‘There is always hope’ says Commander Hornick after identifying man who died in 1981

The Enterprise — Michael Koff

“This is the first case in Albany County and Capital Region history to use investigative genetic genealogy,” said Commander Adam Hornick at a press conference on Thursday.

BETHLEHEM — The large brown accordion folder that Commander Adam Hornick has been filling for nearly a decade is labeled “John Doe” in black capital letters.

John Doe now has a name: Franklin D. Feldman.

Feldman died in Bethlehem in 1981. His body was found several months after his death at Vadney Farm when, on April 3 of that year, a landowner repairing a fence damaged over the winter came across the remains.

The body was never identified — until now.

On Thursday, Hornick spoke at a press conference, standing on property adjacent to the Vadney Farm, to tell the story of how the 42-year-old mystery was solved.

“This is the first case in Albany County and Capital Region history to use investigative genetic genealogy,” said Hornick.

The method, he said, is “often extremely costly.”

Hornick last talked to The Enterprise about the cold case in 2019 when a push was made to publicize it in hopes of finding relatives or people who knew Feldman.

Hornick was just 5 years old in the spring of 1981 when Feldman’s body was found in the woods on the edge of the back of the Elm Avenue Town Park. When Hornick became a detective sergeant in 2013, one of his duties was to verify files in the department’s database.

He was given just two sheets of paper, typewritten, on the unidentified dead man. “We couldn’t find the case file,” Hornick said. And no one currently working for the Bethlehem Police remembered it. “I started to rebuild it.”

Cold cases have always fascinated Hornick. Many in the Bethlehem department helped Hornick and so did agencies across the state and nation as Hornick rebuilt the case file.

The granddaughter of the man who had discovered the body in the midst of fence repair was interviewed. So were the officers still alive who had worked on the case back in 1981. Bethlehem Police revisited the scene where the body had been discovered. They also looked at open missing-person cases but found no match.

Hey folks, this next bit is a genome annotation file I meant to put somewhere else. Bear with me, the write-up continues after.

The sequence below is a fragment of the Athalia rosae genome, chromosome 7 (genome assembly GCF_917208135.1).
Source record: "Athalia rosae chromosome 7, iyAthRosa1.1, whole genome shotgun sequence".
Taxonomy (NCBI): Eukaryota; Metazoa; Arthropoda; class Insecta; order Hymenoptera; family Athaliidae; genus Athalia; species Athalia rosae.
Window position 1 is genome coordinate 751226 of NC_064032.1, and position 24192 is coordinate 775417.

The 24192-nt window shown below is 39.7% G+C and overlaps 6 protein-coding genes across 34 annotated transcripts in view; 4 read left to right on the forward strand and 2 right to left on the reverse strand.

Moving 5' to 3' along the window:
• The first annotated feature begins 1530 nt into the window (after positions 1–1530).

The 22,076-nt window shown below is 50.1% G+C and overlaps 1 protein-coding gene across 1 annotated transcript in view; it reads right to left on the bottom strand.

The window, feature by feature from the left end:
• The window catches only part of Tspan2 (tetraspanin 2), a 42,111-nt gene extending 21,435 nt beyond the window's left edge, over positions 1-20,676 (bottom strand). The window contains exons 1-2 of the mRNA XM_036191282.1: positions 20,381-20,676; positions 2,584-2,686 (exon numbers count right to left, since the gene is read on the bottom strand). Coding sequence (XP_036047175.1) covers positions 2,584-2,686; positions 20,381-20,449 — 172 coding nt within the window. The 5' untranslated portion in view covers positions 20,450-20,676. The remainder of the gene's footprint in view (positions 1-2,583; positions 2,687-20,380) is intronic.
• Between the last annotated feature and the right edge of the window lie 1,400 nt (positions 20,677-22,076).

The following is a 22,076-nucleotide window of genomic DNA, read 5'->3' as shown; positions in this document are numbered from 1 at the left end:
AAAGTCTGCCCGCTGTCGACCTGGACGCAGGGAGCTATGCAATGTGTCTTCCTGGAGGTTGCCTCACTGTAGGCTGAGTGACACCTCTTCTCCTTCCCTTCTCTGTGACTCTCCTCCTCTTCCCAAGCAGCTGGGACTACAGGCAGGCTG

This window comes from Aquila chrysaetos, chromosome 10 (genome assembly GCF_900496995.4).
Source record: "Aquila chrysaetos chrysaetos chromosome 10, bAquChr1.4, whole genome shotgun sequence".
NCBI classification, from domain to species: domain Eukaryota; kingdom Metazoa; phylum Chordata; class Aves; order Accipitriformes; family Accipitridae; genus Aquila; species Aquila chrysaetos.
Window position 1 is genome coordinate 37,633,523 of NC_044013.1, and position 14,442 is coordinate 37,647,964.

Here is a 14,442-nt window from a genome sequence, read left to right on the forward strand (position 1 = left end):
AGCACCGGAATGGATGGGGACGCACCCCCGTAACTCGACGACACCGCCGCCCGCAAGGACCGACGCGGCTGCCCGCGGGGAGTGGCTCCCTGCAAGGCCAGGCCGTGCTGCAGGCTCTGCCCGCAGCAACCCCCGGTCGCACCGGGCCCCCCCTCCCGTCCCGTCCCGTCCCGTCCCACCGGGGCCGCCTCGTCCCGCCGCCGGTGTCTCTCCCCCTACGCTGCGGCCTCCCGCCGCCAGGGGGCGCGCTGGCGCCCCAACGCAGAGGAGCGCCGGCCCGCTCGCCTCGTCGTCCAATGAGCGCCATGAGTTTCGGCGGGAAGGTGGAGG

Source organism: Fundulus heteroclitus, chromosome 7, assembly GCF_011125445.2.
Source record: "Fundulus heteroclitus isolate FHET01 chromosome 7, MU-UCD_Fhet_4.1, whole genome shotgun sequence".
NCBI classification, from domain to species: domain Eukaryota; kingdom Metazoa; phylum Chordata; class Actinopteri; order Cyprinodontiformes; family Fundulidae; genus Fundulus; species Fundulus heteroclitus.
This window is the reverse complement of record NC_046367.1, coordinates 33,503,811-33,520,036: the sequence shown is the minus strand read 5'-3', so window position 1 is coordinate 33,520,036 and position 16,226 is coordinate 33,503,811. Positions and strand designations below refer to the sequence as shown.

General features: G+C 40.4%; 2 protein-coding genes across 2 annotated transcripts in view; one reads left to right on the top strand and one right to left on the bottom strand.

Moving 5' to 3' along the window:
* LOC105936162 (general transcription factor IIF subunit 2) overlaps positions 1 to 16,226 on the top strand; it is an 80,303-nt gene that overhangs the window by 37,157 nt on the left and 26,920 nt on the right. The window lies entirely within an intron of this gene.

“Chances diminish as time goes on,” Hornick said then.

A big break came because the original two typewritten sheets described the dead man’s jaw bones. “We didn’t have them,” Hornick said.

Consulting the records he had obtained, Hornick learned the jaw bones had been sent to a dentist named Alan Rosell in Ballston Spa. Rosell had retired to Arizona, Hornick said, but he talked to a woman who had worked with Rosell and she checked through boxes in the dentist office’s basement.

She read out numbers and one of them matched the coroner’s case number that Hornick had obtained.

He recovered the box with the jaw bones in June 2017 and then he worked with a forensic odontologist from the New York Police Department. “He came to our station and compared them to the 1981 paperwork; it was an exact match,” said Hornick.

From the jaw bones, Hornick worked with various agencies and experts to come up with a DNA profile.

At first he thought that, since New York State had in 2017 approved use of familial DNA in police work, the next step would be simple. It was not. Hornick learned that the state law allowed familial DNA research only for evidence — say, a bloody hammer — left by a suspect at the scene in a crime case.